There’s this spooky little parable I heard somewhere…There’s a young boy who who hears the sound of a horn - maybe he hears Miles Davis - and he realizes that all he wants to do is play the horn. So he looks to the sky and says, “Please, please, please, make me a great horn player.” And the voice of the universe says, “Yes. Become a great trumpet player.” So the guy does that. He plays his horn. He devotes his life to it. He succeeds. He does all the things a usual obsessed person does, all the highs and lows. And at the end of his life he says, “I spent all my time playing the goddamned trumpet. That’s all I did, and I missed so much because of it. What a tragedy.” And the same voice of the universe speaks to him and says, “Yes. What a tragedy.”

BLVR: That reminds of me of the Upanishads.

JW: It makes the hair on my neck stand up. It resonates, but the exact meaning is a little elusive. To me it means you should set your sights as high as you possibly can. When I was setting out to be an artist, I said, If I can just produce one work that some people think is good, if I can become an obscure cult artist, that’s all I want. Well, I attained that. I’m an obscure cult artist, and I think now, Why didn’t I say I want to be another Picasso or something? What other options were open to me? But I was convinced I couldn’t achieve great things because I don’t have a steady-state mind.

BLVR: What do you mean by that?

JW: My mind is a will o’ the wisp. It’s like a runaway horse, and that has caused me untold grief. It’s a serious defect, though some people have a much worse case than I do. You see them sleeping in doorways all the time. Great souls like Swami Vivekananda, or the best artists, like R. Crumb, have great steadiness of mind, tremendous ability to concentrate and retain control. Crumb has a conspicuously steady state mind. If you look at his sketchbooks you can see it. There’s an incredible evenness of quality to all his drawings, even his quick sketches. If you look at my sketchbooks there’s, this fucked-up jumpiness. My mind jumps around like a frog.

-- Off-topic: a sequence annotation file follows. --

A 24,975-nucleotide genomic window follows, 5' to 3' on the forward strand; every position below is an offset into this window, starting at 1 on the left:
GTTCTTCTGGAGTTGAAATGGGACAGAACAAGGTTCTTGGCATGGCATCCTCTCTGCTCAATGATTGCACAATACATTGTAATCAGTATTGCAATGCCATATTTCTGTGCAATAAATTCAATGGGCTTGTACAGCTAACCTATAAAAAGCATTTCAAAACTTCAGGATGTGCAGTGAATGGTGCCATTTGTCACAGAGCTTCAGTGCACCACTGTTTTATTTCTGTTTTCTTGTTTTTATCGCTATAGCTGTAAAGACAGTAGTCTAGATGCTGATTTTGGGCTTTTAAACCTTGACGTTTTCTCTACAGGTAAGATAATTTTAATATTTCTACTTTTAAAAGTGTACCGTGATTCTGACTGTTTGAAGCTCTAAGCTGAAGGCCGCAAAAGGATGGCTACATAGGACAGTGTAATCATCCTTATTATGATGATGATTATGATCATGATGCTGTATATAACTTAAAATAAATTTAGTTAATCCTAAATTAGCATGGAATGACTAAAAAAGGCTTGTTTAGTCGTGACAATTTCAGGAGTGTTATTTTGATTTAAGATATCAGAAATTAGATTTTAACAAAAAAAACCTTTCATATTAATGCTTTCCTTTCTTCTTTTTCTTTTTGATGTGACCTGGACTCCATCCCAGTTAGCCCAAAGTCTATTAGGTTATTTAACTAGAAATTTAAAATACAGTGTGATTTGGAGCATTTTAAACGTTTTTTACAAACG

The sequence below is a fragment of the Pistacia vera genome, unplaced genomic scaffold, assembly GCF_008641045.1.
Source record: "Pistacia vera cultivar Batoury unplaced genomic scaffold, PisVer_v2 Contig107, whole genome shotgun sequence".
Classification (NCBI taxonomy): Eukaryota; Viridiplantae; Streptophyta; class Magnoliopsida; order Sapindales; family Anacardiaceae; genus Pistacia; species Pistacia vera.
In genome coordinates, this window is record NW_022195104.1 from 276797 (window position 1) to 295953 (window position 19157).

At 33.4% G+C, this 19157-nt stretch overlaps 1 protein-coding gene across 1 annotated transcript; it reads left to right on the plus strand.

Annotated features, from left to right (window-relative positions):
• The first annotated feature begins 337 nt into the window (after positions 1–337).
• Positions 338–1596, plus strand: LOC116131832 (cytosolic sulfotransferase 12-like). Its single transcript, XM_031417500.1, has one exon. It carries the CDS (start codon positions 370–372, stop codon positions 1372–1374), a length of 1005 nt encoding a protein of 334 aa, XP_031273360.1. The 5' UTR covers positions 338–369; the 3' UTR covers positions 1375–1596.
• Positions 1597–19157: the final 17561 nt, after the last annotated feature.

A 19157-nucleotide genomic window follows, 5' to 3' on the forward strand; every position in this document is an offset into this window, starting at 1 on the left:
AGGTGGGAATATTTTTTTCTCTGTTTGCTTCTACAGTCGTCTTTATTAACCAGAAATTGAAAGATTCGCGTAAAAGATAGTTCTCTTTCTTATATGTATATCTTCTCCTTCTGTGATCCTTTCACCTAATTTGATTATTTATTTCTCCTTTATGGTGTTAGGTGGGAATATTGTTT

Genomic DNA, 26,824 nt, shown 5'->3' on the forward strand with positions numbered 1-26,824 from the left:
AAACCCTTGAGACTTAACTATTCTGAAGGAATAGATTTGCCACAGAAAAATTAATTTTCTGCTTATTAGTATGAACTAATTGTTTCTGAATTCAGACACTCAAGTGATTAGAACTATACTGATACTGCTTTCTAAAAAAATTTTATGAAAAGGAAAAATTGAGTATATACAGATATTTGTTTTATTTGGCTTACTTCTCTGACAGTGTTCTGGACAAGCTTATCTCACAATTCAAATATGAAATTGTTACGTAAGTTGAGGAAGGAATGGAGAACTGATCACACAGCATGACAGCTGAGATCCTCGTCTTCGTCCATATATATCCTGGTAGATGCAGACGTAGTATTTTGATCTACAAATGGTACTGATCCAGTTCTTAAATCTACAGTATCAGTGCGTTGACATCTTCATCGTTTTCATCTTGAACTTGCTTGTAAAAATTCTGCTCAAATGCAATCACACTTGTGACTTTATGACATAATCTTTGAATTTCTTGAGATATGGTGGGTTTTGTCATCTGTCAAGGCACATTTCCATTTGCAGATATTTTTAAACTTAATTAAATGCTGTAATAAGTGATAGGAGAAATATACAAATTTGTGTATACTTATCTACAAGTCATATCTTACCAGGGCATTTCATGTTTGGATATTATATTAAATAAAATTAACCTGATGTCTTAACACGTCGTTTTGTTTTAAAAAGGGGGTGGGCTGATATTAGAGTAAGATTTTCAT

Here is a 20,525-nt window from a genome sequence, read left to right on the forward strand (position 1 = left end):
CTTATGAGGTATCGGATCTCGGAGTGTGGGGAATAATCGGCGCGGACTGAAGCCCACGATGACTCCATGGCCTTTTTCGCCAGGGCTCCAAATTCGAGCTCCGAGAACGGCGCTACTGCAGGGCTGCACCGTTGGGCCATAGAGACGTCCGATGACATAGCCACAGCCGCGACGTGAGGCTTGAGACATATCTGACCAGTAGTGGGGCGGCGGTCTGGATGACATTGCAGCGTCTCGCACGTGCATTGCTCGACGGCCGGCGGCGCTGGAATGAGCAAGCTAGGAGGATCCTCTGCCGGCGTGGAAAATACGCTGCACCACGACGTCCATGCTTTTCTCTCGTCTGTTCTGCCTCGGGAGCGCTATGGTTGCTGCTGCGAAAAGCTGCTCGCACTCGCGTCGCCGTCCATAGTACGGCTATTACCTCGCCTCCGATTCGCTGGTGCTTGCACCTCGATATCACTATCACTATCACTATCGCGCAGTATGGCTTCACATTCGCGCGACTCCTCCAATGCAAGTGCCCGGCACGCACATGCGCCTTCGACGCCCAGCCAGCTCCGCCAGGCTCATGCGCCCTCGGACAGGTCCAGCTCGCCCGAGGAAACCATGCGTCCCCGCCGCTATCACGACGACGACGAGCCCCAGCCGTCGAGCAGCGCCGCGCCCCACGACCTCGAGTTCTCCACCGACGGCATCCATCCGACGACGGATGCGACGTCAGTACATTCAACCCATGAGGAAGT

BLVR: Is that always a bad thing?

JW: Yes. A mind in control is always better than a mind out of control. For one thing, a controlled mind can learn much better and go much farther than a chaotic one. A person with a steady-state mind has the potential to exit this life with a much greater understanding than someone who is continually learning and forgetting, gaining and misplacing knowledge.

People for whom art is religion can say, “What I love about art is that it points to a higher reality.” Well, fine, but the time comes when the smart thing for such a person to do is let go of the fun of the art and get into the hard work of attaining and understanding of that higher reality unmixed with worldly games.

I think that’s an appropriate goal for anyone, whatever their vocation. I don’t believe in art like I used to. I believe in something beyond it, something that contains art and everything else. But I just don’t quite have the nerve to chuck drawing and painting. Part of it is that I enjoy IT too much, and part is that I don’t have the courage to renounce the world. I don’t want to move out of this nice neighborhood so that I can live in a shed and devote myself to meditating and touching something I can’t feel. I’m addicted to the fun of playing in the world. 

60 ♥ / 24 February, 2012 / Source: believermag